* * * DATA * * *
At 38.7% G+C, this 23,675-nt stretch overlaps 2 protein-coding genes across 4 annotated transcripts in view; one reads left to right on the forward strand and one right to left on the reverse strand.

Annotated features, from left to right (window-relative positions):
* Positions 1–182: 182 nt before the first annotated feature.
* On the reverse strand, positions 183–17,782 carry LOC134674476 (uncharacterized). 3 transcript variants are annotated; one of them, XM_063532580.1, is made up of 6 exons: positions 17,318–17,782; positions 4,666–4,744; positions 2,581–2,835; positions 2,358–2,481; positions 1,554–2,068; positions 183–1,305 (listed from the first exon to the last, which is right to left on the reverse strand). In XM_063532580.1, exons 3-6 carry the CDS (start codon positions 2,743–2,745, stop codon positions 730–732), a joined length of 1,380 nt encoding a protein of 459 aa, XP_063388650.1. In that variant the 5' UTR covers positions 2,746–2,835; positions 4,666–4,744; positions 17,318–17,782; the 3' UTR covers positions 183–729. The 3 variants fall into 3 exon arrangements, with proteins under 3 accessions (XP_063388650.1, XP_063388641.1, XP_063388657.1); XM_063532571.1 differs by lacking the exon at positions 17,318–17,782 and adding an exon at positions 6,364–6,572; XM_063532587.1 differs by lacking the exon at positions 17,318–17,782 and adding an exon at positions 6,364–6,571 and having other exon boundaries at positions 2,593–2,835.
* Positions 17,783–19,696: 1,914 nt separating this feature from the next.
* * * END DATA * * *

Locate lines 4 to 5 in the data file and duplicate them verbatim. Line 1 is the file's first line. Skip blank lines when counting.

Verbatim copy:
* On the reverse strand, positions 183–17,782 carry LOC134674476 (uncharacterized). 3 transcript variants are annotated; one of them, XM_063532580.1, is made up of 6 exons: positions 17,318–17,782; positions 4,666–4,744; positions 2,581–2,835; positions 2,358–2,481; positions 1,554–2,068; positions 183–1,305 (listed from the first exon to the last, which is right to left on the reverse strand). In XM_063532580.1, exons 3-6 carry the CDS (start codon positions 2,743–2,745, stop codon positions 730–732), a joined length of 1,380 nt encoding a protein of 459 aa, XP_063388650.1. In that variant the 5' UTR covers positions 2,746–2,835; positions 4,666–4,744; positions 17,318–17,782; the 3' UTR covers positions 183–729. The 3 variants fall into 3 exon arrangements, with proteins under 3 accessions (XP_063388650.1, XP_063388641.1, XP_063388657.1); XM_063532571.1 differs by lacking the exon at positions 17,318–17,782 and adding an exon at positions 6,364–6,572; XM_063532587.1 differs by lacking the exon at positions 17,318–17,782 and adding an exon at positions 6,364–6,571 and having other exon boundaries at positions 2,593–2,835.
* Positions 17,783–19,696: 1,914 nt separating this feature from the next.